I did not understand why protesters would antagonize the police to protest against police brutality. For me, it was ironic, futile and counterproductive.
I believe in protesting but in a peaceful way especially when the goal is to end violence. For me, if we want peace, then we should start it.
Ahmaud Arbery, Breonna Taylor, George Floyd and David McAtee, who are all African-Americans, were killed by police officers, white police officers. The killings took place during the new coronavirus (COVID-19) pandemic.
It is surprising that such killings still happen in 2020. The Black Lives Matter movement started in 2013 and racism has existed from time immemorial.
I am one with the protesters who demand police reform now but I disagree with the decisions of those who hurt the police officers who had nothing to do with the deaths of Arbery, Taylor, Floyd and McAttee. I disagree with the looting, as well. Were they just taking advantage of the opportunity since most establishments are closed due to the COVID-19 pandemic and most cops are busy dealing with the riots?
Thanks to Kareem Abdul-Jabbar, many of my questions related to the recent Black Lives Matter protests have been answered. The op-ed written by the African-American basketball legend, who played for the National Basketball Association from 1969 to 1989, on the Los Angeles Times is a must-read.
I still do not believe that protesters should be violent against police officers in an effort to end police brutality and I certainly do not think looting during the protests is necessary. But at least I understand why these are happening now.
Here are five important explanations from Abdul-Jabbar. I let him do the explaining himself by quoting sentences from his op-ed.
1. The black community has peacefully protested against violence for a long time already but efforts were futile.
“The black community is used to the institutional racism inherent in education, the justice system and jobs. And even though we do all the conventional things to raise public and political awareness — write articulate and insightful pieces in the Atlantic, explain the continued devastation on CNN, support candidates who promise change — the needle hardly budges.”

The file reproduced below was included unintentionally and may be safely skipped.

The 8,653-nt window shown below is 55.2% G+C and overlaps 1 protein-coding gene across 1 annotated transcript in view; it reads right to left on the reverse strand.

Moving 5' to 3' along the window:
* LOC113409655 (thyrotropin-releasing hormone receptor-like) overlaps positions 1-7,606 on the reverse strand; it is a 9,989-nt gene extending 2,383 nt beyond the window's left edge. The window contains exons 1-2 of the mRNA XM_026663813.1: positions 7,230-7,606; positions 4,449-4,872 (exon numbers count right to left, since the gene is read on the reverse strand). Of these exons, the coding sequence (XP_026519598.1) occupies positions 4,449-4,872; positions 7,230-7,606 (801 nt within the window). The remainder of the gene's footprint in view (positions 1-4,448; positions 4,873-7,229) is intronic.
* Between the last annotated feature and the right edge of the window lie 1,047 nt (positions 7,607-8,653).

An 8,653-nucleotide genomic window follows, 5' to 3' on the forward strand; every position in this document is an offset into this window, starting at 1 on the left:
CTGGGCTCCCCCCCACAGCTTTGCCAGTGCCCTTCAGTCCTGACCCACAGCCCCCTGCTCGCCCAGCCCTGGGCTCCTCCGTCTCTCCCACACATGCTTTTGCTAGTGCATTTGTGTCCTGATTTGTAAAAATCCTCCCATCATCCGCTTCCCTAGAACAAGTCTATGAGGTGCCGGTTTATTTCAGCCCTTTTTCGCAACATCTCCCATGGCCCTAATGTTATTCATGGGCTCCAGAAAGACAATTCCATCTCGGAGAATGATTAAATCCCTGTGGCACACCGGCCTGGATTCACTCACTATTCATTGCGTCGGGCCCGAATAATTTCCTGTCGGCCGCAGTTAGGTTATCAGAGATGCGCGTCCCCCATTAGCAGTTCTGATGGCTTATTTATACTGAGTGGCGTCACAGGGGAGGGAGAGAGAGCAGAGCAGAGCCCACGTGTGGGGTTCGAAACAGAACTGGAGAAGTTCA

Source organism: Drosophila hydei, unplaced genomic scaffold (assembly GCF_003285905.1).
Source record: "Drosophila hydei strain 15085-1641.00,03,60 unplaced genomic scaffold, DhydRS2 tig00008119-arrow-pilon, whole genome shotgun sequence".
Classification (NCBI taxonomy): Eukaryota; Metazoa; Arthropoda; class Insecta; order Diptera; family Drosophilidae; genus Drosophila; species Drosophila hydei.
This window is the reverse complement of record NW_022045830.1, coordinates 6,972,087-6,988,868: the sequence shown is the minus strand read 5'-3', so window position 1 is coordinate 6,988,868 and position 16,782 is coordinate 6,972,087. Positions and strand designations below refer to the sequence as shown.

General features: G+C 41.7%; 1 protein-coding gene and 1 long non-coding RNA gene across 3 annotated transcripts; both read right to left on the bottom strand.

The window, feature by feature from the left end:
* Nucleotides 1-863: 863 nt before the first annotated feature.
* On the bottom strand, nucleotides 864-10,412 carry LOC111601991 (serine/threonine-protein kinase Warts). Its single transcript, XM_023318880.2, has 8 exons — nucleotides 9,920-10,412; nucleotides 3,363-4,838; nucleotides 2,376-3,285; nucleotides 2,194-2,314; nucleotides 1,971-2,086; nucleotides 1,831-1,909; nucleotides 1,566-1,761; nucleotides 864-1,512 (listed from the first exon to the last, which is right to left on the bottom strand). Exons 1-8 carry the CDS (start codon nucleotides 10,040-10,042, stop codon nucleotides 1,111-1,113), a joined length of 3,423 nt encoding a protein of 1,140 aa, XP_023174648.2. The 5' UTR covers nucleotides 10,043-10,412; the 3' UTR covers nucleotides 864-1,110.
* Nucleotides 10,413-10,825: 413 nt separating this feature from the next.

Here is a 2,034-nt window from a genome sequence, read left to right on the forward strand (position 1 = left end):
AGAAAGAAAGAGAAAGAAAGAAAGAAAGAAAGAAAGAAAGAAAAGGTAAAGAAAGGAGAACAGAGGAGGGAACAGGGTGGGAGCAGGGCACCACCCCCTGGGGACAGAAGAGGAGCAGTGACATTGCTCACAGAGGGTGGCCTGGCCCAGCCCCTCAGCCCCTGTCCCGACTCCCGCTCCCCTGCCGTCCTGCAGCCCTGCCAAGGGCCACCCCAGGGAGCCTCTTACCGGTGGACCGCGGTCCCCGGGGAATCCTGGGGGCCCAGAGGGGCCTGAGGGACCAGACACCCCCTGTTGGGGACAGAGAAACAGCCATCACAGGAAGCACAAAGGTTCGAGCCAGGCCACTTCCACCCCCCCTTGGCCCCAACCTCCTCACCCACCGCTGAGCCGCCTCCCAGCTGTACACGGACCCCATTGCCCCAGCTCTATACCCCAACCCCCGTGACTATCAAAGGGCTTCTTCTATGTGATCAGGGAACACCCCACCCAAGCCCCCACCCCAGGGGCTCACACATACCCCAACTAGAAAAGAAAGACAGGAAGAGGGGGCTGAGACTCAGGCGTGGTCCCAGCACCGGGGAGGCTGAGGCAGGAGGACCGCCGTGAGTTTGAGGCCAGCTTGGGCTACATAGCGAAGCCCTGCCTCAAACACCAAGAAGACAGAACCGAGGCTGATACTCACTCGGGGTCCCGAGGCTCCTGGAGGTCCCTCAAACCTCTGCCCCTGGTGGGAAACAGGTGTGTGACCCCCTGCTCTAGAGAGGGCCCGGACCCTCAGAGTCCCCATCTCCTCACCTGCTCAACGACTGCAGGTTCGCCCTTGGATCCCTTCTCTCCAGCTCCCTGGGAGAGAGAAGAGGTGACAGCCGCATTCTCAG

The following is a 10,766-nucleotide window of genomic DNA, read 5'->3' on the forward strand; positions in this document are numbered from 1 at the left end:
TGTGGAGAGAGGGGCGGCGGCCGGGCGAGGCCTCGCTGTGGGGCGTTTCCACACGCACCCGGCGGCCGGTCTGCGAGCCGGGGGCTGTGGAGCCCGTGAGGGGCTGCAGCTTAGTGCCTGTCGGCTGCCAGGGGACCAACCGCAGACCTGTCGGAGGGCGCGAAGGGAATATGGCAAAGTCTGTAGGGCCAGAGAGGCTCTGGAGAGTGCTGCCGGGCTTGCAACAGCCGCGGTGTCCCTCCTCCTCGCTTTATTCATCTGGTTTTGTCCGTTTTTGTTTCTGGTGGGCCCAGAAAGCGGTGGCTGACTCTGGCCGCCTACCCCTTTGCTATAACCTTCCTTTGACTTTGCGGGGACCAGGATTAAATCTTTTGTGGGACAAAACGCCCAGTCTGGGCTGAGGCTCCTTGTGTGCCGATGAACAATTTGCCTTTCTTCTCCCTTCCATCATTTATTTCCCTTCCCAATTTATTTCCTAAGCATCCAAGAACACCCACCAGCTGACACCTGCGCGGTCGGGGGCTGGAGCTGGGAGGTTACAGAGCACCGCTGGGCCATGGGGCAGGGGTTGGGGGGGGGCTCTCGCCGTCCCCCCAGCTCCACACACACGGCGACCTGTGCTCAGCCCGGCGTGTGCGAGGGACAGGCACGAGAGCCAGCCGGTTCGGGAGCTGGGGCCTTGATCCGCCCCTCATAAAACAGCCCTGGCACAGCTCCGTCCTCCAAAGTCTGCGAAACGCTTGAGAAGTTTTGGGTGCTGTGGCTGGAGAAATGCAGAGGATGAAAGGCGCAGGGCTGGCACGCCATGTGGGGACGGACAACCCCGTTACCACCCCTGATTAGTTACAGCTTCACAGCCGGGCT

2. As compared to their white counterparts, Black Americans suffer more during the COVID-19 pandemic.
“…COVID-19 has been slamming the consequences of all that home as we die at a significantly higher rate than whites, are the first to lose our jobs, and watch helplessly as Republicans try to keep us from voting.”
3. There is no way people protesting against the killings of Arbery, Taylor, Floyd and McAtee would still consider social distancing, which the government requires to help stop the spread of COVID-19.
“..maybe the black community’s main concern right now isn’t whether protesters are standing three or six feet apart or whether a few desperate souls steal some T-shirts or even set a police station on fire, but whether their sons, husbands, brothers and fathers will be murdered by cops or wannabe cops just for going on a walk, a jog, a drive. Or whether being black means sheltering at home for the rest of their lives because the racism virus infecting the country is more deadly than COVID-19.”
4. People who are suffocated will do whatever it takes just to be able to breathe.
“What you should see when you see black protesters in the age of Trump and coronavirus is people pushed to the edge, not because they want bars and nail salons open, but because they want to live. To breathe.”
5. We cannot understand the actions of black protesters if we are blinded by our privileges that stem from the fact that we are not black.
“…what you see when you see black protesters depends on whether you’re living in that burning building or watching it on TV with a bowl of corn chips in your lap waiting for “NCIS” to start.”